Guest post contributed by Brent Fogt.
Though we may be traveling, we carry with us not only our supplies and our desire for adventure but also our obsessions, doubts and fears. Regin Igloria makes this point forcefully in “How Different It Is to Be Outside” at the Chicago Cultural Center. He coopts the symbols of American road trips — the highway construction signs, way finding stations, roadside advertising, etc.— to investigate his own complex experiences with travel.
The timing of his exhibition is ideal, because school is out, and millions of Americans are now packing their cars and making a beeline to one of the 58 national parks in the USA, wanting some kind of direct experience with nature. If that experience involves hiking, they will likely encounter a brown information kiosk at the entrance to each trail. Igloria, an avid hiker and runner, faithfully recreates such a kiosk on the north side of the gallery, but with key modifications. Where park rangers might post al map or other information, he suspends a tiny piece of foliage and pins a dissected blue envelope inscribed with the word “rest.”
To the right of the kiosk is a black highway sign. Void of words or symbols, the sign sits atop a bright orange trailer with sandbags anchoring black wheels. Attached to the trailer is a metal leg from a ping-pong table, which functions as a kind of steering wheel and injects an element of humor to an object typically associated with caution and danger.
With no maps, arrows or text to tell us where to go, the kiosk and highway sign encourage us to reflect upon our personal desires. This invitation for self-examination is reinforced by Igloria’s careful integration of handmade sketchbooks into each sculpture. At the bottom of the kiosk, for example, a dozen sketchbooks rest between two planters, and in the highway sign, another dozen are shelved inside a small podium. The cover of one book reveals the word “lose,” but otherwise their contents are hidden from view.
In a wall display on the south end of the gallery, Igloria offers us a peak at what’s inside these books: a series of skillfully rendered drawings and paintings, along with journal entries and even coffee sleeves he collected while traveling. In one journal, Igloria fills one page, over and over, with the words “when expectations lead to disappointment.” Another page chronicles the chills, hunger and discouragement he experienced on a hike in Oregon. He addresses his art practice head-on in one entry:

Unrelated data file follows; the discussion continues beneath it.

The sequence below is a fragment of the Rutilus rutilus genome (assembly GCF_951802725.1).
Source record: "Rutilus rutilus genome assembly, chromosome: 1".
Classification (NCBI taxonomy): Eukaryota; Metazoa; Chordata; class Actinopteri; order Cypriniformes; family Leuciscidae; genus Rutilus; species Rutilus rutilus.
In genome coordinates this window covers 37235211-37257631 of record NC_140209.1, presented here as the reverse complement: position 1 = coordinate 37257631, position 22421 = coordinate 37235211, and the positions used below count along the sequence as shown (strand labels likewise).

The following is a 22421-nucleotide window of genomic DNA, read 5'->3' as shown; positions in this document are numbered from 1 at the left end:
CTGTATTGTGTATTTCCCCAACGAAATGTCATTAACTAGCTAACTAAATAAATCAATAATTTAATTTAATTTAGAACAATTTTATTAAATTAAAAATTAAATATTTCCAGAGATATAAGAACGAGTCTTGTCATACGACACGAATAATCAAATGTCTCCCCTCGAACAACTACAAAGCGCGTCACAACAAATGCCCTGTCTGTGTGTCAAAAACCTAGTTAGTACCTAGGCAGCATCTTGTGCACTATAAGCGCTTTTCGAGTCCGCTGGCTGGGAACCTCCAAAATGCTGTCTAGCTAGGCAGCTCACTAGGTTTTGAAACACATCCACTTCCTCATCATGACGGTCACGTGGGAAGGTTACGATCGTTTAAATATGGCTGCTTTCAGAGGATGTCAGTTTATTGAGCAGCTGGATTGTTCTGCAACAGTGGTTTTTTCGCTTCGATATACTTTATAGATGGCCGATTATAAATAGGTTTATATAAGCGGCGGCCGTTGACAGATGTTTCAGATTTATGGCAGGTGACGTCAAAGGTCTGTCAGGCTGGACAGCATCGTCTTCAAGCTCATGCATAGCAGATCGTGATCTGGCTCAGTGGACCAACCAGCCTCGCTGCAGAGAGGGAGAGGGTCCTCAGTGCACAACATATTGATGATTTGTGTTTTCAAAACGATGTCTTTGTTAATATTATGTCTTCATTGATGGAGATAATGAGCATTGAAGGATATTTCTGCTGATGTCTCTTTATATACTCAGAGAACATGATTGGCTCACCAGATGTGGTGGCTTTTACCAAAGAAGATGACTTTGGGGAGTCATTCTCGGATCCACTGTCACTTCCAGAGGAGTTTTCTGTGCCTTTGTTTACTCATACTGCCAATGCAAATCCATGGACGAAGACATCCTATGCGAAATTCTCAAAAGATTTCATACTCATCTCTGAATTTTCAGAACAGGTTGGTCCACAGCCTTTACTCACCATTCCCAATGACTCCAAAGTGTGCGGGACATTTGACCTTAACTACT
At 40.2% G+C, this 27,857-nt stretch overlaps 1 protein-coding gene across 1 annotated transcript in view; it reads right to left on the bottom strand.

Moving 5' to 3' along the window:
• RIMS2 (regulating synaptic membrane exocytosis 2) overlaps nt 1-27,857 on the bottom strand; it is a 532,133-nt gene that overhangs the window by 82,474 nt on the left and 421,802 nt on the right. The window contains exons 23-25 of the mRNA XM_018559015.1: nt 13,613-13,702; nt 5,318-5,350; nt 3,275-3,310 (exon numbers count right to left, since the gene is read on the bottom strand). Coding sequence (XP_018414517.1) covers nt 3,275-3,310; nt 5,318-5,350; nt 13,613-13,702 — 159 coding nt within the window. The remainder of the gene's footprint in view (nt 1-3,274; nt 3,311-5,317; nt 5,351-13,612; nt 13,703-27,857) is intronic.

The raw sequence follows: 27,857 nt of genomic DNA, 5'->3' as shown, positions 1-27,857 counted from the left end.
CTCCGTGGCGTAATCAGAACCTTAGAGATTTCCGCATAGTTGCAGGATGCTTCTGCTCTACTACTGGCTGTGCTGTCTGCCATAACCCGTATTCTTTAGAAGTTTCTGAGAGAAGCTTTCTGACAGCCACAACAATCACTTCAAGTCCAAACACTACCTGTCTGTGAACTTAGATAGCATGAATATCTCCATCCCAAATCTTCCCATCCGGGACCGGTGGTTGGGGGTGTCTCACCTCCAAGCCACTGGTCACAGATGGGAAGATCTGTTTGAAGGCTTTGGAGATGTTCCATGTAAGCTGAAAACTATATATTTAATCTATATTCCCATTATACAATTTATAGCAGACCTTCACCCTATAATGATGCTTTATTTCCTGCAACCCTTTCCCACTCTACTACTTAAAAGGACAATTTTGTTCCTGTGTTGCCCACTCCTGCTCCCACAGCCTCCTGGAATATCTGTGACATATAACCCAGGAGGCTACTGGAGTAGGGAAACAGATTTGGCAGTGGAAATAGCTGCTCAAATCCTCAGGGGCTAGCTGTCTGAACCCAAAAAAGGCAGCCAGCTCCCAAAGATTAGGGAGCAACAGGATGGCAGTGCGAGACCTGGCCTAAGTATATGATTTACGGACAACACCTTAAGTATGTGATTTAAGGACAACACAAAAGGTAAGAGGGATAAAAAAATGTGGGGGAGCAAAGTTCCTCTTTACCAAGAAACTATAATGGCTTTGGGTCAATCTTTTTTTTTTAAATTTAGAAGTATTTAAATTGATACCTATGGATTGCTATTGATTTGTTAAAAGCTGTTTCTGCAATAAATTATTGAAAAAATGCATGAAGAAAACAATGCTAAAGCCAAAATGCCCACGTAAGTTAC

“I never considered my work to be specifically about joy, about specific moments of happiness. But really when I look back at it, it is. It’s always taking into consideration things that essentially bring me happiness, even if it is despite the struggle, the conflicts that occur in the process of getting there.”
Igloria captures this tension between the desire for happiness and the obstacles one faces along the way in a series of paintings on the Western edge of the gallery. The paintings are crisply rendered and brightly hued, radiating a sunny optimism. The mood shifts, however, in the center of each canvas, where he alters familiar logos or icons. An “ice” logo, for example, becomes “why.” A nametag becomes “no one asked.” An oval logo (“Ford” perhaps) becomes “other.” Some of the canvases are blank, representing experiences—and struggles—yet to happen.
Near the paintings in the center of the gallery rests a cargo carrier leaning on stacks of books. Made of canvas and wood and designed to sit atop a car rack, the carrier resembles a small boat or even a twin bed. The juxtaposition of the cargo carrier and the books is especially poignant, because both are containers, the former for supplies and the latter for thoughts and ideas. Many of us travel to escape our routines and find comfort in nature, but the escape is momentary, because we carry our inner conflicts and preoccupations along with our camping gear.
Regin Igloria: How Different It Is to Be Outside
On view until August 21, 2016
Chicago Cultural Center
Michigan Avenue Galleries, 1st Floor South
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